Brexit trade talks: can Johnson survive any outcome?

Image of Boris Johnson
Image by Pete Linforth from Pixabay

When Boris Johnson scrambled aboard the Brexit bandwagon in February 2016, he probably never expected to be throwing himself under its wheels five years later.   

With less than a month to go to the end of the transition period, and the final round of trade talks with the EU about to come to an end, Brexit remains mired in uncertainty. The next 48 hours will be crucial, but with no good options for the prime minister, who is facing a stark choice between a poor deal or no deal.

Barnier and Frost, the two chief negotiators, will meet later today to decide whether talks should continue over the weekend. It comes as France and other ‘hardliners’ begin to push for a no-deal exit, according to The Times.

France is said to favour forcing the issue and is backing a no-deal end to the transition period unless Britain offers meaningful concessions on the level playing field (LPF) and on access by European fishing boats to British waters.

With just four weeks to go, the famously vacillating prime minister is apparently yet to decide what to do:

Fishing is resolvable. The idea the Tory party is concerned about fishing communities is risible. More people lost their jobs this week through the failure of Debenhams and Phillip Green’s Arcadia empire, than are employed in the entire UK fishing industry. Nobody in government appeared to bat an eyelid.

It is the LPF issue, a firm precondition for any “zero tariff, zero quota” trade deal, which is the big problem facing Johnson and is key to his future. The FT carried a report yesterday, about a video conference call that Barnier held with EU diplomats and MEPs who were nervous he might be tempted to offer the UK too much. The EU’s chief negotiator, in an effort to calm nerves, told MEPs that the deal would contain a framework on LPF that was “unprecedented” in any other EU trade agreement.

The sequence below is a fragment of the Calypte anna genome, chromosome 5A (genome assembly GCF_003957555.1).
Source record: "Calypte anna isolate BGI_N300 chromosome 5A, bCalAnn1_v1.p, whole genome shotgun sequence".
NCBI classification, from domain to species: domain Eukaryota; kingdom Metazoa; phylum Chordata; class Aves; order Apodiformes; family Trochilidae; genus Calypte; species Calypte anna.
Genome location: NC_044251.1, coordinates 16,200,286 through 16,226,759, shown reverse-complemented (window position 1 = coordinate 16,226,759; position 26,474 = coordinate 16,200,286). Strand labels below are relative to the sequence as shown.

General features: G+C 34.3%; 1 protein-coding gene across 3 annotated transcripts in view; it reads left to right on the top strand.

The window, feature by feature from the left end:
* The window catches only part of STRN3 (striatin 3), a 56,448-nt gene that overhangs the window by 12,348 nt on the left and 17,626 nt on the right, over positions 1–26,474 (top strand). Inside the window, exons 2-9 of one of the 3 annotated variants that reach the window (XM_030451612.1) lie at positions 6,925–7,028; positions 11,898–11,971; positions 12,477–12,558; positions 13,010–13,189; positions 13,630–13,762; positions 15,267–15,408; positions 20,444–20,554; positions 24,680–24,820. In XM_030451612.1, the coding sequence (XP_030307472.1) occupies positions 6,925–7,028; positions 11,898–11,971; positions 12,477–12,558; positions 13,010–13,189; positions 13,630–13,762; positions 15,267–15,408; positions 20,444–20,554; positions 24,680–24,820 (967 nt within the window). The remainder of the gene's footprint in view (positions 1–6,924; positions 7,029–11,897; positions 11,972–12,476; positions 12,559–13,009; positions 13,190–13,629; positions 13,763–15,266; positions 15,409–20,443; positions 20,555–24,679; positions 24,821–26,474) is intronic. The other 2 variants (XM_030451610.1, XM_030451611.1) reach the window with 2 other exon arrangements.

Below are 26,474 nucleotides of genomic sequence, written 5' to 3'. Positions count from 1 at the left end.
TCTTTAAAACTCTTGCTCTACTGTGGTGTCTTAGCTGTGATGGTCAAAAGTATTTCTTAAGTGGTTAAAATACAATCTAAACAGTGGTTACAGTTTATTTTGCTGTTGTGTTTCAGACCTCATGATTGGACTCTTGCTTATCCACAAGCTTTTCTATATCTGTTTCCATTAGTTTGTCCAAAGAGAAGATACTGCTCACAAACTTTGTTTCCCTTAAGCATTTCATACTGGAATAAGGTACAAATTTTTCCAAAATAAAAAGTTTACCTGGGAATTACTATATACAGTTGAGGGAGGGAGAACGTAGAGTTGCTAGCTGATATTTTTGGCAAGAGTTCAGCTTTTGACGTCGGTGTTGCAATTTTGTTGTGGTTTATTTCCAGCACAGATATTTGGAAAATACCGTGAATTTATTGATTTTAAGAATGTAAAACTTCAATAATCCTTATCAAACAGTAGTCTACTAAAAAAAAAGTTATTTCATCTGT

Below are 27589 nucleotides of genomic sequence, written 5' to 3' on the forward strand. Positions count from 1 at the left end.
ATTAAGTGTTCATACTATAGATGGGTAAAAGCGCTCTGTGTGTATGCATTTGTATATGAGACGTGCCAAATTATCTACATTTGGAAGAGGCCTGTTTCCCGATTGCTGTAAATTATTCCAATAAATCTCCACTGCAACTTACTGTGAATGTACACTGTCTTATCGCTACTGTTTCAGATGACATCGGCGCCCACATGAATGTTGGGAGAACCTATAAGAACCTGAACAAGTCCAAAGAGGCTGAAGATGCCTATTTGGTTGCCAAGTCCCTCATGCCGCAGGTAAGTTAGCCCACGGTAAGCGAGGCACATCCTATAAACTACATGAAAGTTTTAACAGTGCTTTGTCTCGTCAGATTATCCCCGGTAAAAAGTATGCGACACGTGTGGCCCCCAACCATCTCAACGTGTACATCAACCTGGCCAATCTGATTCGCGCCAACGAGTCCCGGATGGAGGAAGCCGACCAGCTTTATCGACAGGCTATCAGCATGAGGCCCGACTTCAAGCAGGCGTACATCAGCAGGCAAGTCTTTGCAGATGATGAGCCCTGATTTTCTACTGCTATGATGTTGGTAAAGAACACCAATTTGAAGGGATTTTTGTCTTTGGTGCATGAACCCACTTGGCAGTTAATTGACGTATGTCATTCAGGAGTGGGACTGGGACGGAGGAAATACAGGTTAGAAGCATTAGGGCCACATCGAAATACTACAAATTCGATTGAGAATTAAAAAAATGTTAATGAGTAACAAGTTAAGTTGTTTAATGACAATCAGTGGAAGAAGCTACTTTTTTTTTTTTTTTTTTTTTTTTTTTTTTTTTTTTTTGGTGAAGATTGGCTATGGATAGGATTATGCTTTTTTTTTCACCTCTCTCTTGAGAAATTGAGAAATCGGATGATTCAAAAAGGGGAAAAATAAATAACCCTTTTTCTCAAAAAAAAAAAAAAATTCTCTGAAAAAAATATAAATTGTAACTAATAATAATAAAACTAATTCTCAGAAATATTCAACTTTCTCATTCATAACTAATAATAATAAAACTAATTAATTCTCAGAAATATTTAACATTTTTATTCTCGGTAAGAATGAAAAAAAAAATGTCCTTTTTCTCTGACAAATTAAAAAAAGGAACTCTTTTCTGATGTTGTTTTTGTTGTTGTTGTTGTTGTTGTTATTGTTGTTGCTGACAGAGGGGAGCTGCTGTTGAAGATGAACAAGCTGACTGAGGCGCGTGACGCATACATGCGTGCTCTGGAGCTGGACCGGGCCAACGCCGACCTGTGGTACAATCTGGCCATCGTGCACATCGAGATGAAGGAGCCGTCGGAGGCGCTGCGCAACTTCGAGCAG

If this ties the UK into following EU rules, or even simply commits us to not deviating too far, with binding decisions made by an independent joint UK-EU body, the ERG will be absolutely enraged. If a significant group of Tory MPs declare it to be Brexit in name only Johnson will be “toast”, as one hard-right Tory MP claimed this week.

It is likely to kick-off a furious row inside the party and may well lead to a permanent split.

With Kier Starmer likely to back any deal, arguing that it is better than none, the prime minister may have to rely on Labour MPs to pass enabling legislation to implement the treaty in UK law.  

Alternatively, will the prime minister reject the deal and drop-kick a battered economy suffering the deepest recession for 300 years? Industry is only now staggering to its feet after receiving a near fatal blow from the impact of coronavirus. A no-deal Brexit would further blight the lives and livelihoods of thousands, perhaps millions of people. Manufacturing, agriculture and strongly leave-voting areas in the North East and West Midlands would be worst affected. The ‘levelling up’ agenda would be swept away, as sectors struggle to survive a huge self-imposed economic hit.

This would be calamitous for the nation and the Tory party, although I suspect Johnson really doesn’t care about either. But it would also taint his premiership and damage him personally, something which is always uppermost in his mind.

He can hardly argue Brexit had nothing to do with him or that the negotiations ran out of time, when he set the deadline himself. And neither can he blame the EU for refusing a deal, after he has declared we would “prosper mightily” without one.

For a man who craves adulation and wants to be seen constantly radiating optimism and success, the choices must be distinctly unappealing. It is difficult to see him surviving either outcome.

Nick Watt claimed on the BBC’s Newsnight last night that a senior Tory MP had told him he had been advised to prepare for the imminent announcement of a deal. The MP, a keen Brexiter, told Watt he wanted Brexit “done”, but is likely to be disappointed. Negotiations will continue whatever happens and far into the future.

Brexit is not an event, or even a process. It is a status.

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